Irving, Dylan, Helly, Mark. Are those fake smiles? Who knows.


There are several spooky office practices at LUMON as well. There is a “Break Room” that feels more like a punishment room to ensure the employee truly feel sorry for their wrongdoings. Even the “Wellness Session” feels so eerie.

Even some of the incentives feel odd, and also creepy, especially with the appearance of Mr. Milchick. So, apparently, Music Dance Experience is some kind of incentive. Because it seems the severed employees are not allowed to listen to music during work hours.

Questioning Your Office

Mark’s outie starts to question Lumon because of his secret meetings with Petey. We also learned that Mark has a sister, and his brother-in-law is a writer. Due to his severance, Mark’s outie does not even realize that his boss lived next door. We can feel that Mark is being watched in and outside the office. His boss even decided to take away the book that was gifted to him by his brother-in-law. That’s straight from a totalitarian playbook where they control what kind of information or knowledge you received, certain books might not be allowed to be read to ensure your mind is under control. Total surveillance.

This situation successfully makes the audience, me, more curious about Lumon. His boss, Ms. Cobel, or Mrs. Selvig on the outside, is definitely not severed.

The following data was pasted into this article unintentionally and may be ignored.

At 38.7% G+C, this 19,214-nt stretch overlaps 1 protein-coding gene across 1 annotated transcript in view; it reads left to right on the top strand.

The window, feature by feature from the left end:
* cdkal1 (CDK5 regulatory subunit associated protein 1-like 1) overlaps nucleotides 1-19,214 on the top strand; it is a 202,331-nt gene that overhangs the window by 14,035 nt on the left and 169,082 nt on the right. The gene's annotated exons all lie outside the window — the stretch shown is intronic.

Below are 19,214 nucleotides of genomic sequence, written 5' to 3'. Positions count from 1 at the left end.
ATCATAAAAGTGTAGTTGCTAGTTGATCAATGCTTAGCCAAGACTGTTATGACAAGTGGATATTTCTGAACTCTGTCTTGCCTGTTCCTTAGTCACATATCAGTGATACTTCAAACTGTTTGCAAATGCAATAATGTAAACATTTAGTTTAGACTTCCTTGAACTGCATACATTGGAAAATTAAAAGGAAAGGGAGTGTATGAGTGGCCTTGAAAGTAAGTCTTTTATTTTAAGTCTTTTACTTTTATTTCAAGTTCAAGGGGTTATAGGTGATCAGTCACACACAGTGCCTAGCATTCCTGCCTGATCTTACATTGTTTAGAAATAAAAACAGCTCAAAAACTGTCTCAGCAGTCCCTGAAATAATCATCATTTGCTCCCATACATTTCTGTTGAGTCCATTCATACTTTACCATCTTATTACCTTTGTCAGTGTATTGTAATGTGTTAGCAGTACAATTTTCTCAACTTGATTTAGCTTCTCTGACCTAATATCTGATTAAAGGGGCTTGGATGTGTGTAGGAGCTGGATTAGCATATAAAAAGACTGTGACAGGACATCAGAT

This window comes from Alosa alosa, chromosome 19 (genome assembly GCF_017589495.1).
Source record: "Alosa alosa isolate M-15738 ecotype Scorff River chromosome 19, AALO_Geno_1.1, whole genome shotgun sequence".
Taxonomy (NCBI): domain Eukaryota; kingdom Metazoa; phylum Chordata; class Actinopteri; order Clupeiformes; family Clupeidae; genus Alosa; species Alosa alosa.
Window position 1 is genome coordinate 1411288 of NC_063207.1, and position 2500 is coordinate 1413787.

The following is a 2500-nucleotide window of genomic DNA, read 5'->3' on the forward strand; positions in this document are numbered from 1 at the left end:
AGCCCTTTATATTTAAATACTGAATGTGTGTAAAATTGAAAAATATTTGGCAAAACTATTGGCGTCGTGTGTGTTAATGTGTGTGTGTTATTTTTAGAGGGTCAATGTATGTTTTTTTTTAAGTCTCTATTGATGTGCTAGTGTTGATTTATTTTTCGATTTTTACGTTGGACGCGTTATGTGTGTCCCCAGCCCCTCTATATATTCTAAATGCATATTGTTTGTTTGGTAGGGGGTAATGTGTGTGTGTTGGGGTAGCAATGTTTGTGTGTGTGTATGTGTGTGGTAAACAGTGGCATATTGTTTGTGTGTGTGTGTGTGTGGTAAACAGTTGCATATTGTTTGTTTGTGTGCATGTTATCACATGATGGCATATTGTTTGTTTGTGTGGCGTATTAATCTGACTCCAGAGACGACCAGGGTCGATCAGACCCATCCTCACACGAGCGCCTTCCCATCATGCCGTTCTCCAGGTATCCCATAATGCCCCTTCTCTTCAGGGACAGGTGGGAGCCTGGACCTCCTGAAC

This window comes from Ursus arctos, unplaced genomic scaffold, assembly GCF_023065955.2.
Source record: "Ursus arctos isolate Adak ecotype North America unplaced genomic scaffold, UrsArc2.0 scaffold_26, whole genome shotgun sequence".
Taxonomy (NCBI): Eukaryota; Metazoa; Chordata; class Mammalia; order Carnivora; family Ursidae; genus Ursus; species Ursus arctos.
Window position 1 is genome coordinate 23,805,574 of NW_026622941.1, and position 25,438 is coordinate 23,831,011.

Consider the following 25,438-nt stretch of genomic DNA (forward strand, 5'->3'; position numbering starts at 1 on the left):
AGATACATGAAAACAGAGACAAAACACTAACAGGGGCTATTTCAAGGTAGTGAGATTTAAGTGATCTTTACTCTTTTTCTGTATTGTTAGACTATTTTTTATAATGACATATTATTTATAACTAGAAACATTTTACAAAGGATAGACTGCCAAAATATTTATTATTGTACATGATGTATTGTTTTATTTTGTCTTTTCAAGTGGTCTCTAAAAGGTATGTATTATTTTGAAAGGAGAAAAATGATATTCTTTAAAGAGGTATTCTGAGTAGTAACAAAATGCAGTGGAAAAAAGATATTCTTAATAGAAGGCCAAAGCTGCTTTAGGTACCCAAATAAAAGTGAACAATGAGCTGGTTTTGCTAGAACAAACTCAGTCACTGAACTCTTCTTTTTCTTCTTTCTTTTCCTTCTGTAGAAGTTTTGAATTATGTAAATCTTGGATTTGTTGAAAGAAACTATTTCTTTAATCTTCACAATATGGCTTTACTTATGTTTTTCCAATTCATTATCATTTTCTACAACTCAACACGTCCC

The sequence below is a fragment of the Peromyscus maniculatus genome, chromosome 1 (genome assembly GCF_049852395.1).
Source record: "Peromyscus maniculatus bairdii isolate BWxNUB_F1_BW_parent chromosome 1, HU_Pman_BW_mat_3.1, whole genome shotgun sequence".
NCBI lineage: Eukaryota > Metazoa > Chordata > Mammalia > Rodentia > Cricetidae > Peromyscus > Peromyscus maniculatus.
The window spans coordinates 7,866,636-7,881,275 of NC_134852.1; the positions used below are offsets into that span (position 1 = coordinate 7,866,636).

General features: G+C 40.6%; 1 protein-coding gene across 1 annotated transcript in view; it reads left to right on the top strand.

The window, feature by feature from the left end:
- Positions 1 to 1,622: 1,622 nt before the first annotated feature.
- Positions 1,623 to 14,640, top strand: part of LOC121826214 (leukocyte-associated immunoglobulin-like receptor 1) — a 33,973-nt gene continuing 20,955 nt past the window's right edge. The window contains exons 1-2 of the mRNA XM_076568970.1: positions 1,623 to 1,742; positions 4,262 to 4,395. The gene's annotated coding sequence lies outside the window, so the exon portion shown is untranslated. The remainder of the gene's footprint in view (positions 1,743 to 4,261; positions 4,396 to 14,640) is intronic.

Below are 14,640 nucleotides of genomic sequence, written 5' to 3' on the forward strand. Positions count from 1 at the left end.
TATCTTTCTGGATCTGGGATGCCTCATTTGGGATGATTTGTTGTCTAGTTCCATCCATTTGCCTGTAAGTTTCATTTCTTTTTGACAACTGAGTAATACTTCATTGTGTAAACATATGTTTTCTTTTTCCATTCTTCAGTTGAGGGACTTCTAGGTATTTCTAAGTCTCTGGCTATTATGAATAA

Harmony Cobel

And also his assistant, Mr. Milchick, who deserved to be the most-hated character in this series.

Look at that creepy smile of Mr. Milchick

The Right Amount of Suspenseful Cliffhanger

Kudos to the creator of this series, Dan Erickson, for the prominent cliff-hanging script. In the first half of the series we got a mix of resignation requests from Helly that are consistently denied, more questions about Lumon and Petey, and then followed by Petey’s death that lead to more questions. Is the severance procedure actually reversible? At what cost?

Even though our minds are isolated at work,
are we still going to be capable to think for ourselves?

Turned out the book that was stolen by Ms.Cobel/Mrs. Selvig was found by Mark’s innie. Was it fate?

Something to contemplate about our job. From Episode 4 “The You You Are”

The book discovery was one of the pivotal points in the rebellious spark within MDR team. The other will be Helly’s angst, and Irving’s spirit to get close to Burt from Optic & Design department.

Burt and Irving

They continued to question “weird” circumstances at their office. The basement. The maze-like office map. The Break Room. The weird perks. The isolation between departments. They want to know more. They have their own will.

However, having your own thoughts, or your own actions, might be counted as a deviation from the rule or the principles of your company. And with deviation, there must be some correction or punishment. You might end up “tortured” in The Break Room for hours until you are truly feeling sorry of your wrongdoings.

“The Fight”

And of course, the corporation is not stupid. They are getting more totalitarian, now with more pinch of doublespeak (It’s not too late to learn some stuff from Orwell’s works, fellas). Easy way to say it is sugarcoating with a wordplay. You got locked in your office room, bet the corporate term for that is “safely situated” as Mr. Milchick said to Mark S.